K. Hovnanian Teams with Piet Boon
The New New Home
by Boyce Thompson
If K. Hovnanian’s goal was to stand out in the Phoenix homebuilding marketplace, the builder has certainly succeeded with its new Line K of homes designed by Dutch architect Piet Boon. With their horizontal orientation, dark-and-white color palette, and strong symmetry, the homes are like nothing else in the Phoenix market, which is a good thing. Phoenix isn’t exactly known for architectural pace-setting. Moreover, the K. Hovnanian venture seems to be working. The builder has sold out its first neighborhood, Pinnacle Peak Place (26 homes starting at nearly $1 million), and moved on to another (Boulder Mountain Estates). The homes, which range from 3300 sq. ft. to 3900 sq. ft., start at $960,000.
High-end homes in Phoenix are best known for blending interior and exterior spaces to dramatic effect, with large great rooms blending into covered porches and disappearing-edge pools. Though the Line K homes feature large patios with pools, casitas, and other outdoor options, there’s a strong sense of discrete indoor and outdoor spaces in these homes.
That’s partly due to the color palette. The facades are dark, with narrow stone stacked horizontally. The interiors, by contrast, are nearly uniformly white, with the notable exception of dark window frames and floors. You wonder how difficult it would be to keep a home looking as pristine as the models. But the look is absolutely stunning.
The walls and ceilings in the REIN model home are so uniformly white that it’s hard to find the light switches and air ducts, which were selected by the architect.
The first impression — created by the white walls, geometric furniture, and tall, thin windows — is that these are contemporary homes. But a closer inspection reveals thick molding along the baseboard and some windows, wainscoting on many of the walls, and wall niches for art — all traditional details.
There’s strong symmetry in the homes. The modestly sized kitchen, which features a large built-in island topped with granite that’s repeated on the backsplash, seems perfectly balanced. Same with the master bedroom, where a large bed floats between two tall and narrow windows. Two secondary bedrooms, close in size, are joined, surprisingly, by a Jack and Jill bathroom.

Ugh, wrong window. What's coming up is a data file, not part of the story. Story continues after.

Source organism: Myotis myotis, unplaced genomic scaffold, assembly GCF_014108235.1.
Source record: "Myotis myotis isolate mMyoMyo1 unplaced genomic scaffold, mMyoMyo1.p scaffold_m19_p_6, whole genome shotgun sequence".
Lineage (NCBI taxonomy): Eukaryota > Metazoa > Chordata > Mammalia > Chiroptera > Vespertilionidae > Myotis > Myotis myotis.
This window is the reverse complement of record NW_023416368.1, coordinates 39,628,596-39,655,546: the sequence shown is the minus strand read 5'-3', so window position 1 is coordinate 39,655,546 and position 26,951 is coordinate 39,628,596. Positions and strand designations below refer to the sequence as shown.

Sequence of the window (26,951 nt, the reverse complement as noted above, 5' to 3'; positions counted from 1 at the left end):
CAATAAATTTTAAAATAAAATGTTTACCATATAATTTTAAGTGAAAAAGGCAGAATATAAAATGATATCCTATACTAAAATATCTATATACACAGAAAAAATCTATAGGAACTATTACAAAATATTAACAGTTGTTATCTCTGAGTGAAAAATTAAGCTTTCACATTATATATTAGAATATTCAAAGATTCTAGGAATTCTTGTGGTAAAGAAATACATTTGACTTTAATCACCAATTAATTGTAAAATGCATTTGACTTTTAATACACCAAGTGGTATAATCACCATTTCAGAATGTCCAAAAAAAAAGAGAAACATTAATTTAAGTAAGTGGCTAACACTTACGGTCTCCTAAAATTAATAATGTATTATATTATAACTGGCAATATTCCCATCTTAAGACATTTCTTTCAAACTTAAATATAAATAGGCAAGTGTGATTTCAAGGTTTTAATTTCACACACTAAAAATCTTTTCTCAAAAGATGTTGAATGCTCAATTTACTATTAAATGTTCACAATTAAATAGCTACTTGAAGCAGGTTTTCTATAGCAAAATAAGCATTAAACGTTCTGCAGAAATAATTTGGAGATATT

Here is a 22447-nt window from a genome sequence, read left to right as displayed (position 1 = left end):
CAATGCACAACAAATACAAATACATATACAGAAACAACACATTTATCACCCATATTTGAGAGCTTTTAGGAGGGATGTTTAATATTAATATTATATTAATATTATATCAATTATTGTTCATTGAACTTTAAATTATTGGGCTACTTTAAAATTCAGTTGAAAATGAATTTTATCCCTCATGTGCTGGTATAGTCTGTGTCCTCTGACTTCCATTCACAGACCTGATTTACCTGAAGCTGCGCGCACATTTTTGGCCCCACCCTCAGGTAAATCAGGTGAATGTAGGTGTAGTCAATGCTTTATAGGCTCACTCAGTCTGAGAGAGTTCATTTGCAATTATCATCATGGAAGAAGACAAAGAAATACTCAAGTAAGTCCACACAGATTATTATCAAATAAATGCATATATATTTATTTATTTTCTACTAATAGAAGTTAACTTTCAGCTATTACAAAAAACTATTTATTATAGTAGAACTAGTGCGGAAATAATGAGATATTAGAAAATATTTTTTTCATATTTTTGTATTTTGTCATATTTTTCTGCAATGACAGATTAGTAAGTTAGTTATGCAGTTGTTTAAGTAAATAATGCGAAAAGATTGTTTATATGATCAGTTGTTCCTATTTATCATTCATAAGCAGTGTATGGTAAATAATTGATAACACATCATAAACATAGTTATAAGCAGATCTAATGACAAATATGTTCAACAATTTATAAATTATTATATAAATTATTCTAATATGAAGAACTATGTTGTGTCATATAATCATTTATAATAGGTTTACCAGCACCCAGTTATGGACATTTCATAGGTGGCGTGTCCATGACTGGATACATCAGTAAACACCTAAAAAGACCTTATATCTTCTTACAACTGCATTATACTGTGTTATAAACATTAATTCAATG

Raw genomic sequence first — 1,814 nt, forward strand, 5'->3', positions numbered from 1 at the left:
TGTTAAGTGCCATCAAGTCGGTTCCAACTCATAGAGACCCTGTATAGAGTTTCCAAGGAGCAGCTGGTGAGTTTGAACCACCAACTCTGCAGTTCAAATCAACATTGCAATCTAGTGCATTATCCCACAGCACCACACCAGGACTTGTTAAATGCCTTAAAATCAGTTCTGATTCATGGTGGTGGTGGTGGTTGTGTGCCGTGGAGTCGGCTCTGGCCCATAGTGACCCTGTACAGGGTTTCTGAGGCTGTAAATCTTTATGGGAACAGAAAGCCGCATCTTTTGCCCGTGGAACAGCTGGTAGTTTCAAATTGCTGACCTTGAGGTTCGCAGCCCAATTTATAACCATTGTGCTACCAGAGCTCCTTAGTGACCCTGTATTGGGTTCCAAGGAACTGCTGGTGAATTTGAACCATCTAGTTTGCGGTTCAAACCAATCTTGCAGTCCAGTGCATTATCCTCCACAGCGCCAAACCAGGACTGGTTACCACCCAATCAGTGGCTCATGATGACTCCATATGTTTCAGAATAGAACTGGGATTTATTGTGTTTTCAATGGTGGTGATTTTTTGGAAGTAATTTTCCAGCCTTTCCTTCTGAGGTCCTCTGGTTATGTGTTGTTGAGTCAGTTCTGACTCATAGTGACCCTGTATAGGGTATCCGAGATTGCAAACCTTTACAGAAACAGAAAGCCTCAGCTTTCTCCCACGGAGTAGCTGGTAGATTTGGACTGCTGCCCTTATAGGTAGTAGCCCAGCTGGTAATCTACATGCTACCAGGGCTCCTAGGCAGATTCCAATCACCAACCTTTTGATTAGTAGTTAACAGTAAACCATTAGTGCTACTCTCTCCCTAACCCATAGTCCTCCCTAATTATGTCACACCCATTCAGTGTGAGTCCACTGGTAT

The interiors are certainly calming. Some of that is due to the relaxing horizontal lines created by the walls and furniture, which were designed by Piet Boon as well. Instead of being drawn upward by vaulted space and tray ceilings, as is the case in most high-end production homes, your eyes are allowed to meander across rooms. Even the art is dropped to eye-level, beckoning you into adjoining spaces.
The horizontal theme is broken in only a few places — by an oval dining-room table and an eggshell soaking tub in the master bath. The juxtaposition makes these special items really stand out.
The model — one of three plans sold by K. Hovnanian in this line — does a great job showcasing art, another hallmark of contemporary design. Shallow coves in the walls support art throughout the home. And a built-in cabinet with pink lights displaying glass art marks the entry to the secondary-bedroom wing.
It’s not like the home ignores indoor/outdoor relationships. It’s just that they are designed as discreet spaces, with defined views from one to the other. The interiors highlight exterior views to the backyard, the patio, and a private porch with a shower off the master bedroom. But the fact that it is a view is reinforced by dark window trim and a glass tint.
The backyard contains the elements that you’d expect to see in a million-dollar desert home, including a spectacular, black disappearing-edge pool, a spacious patio with furniture and a fire pit, and an optional casita.
But the exterior elements are unusual, especially for Phoenix. There are no shutters. There’s no overhang on the starkly symmetrical gabled entry. Mullions on the windows are lined up perfectly across the front of the home. And the exterior materials — stone and stucco — are done in darker materials than you see on most Phoenix homes.
High-end production builders routinely work with great architects to design what look like custom homes at production prices. But they typically design traditional homes. What makes the Line K homes unusual is their contemporary aesthetic.
Ara Hovnanian, CEO of the publicly traded company, used Piet Boon to design his own home. Visitors convinced him to try to replicate the look in a production setting. The homebuilder is also selling the homes in a suburb of Washington, D.C. The D.C. homes, which include basements, start at $1.2 to $1.3 million.
The homes are notable for their dark exterior, lack of shutters, and strong geometric form
White walls, coves, and niches showcase art
The furniture is also designed by Piet Boon
Granite on the large kitchen island is picked up in the backsplash. There's a strong symmetry to the design.
The bed in the master bedroom appears to float between two tall, thin windows without mullions
A simple, elegant dining room
Dual lavs float above the floor
Sunlight and art grace the foyer.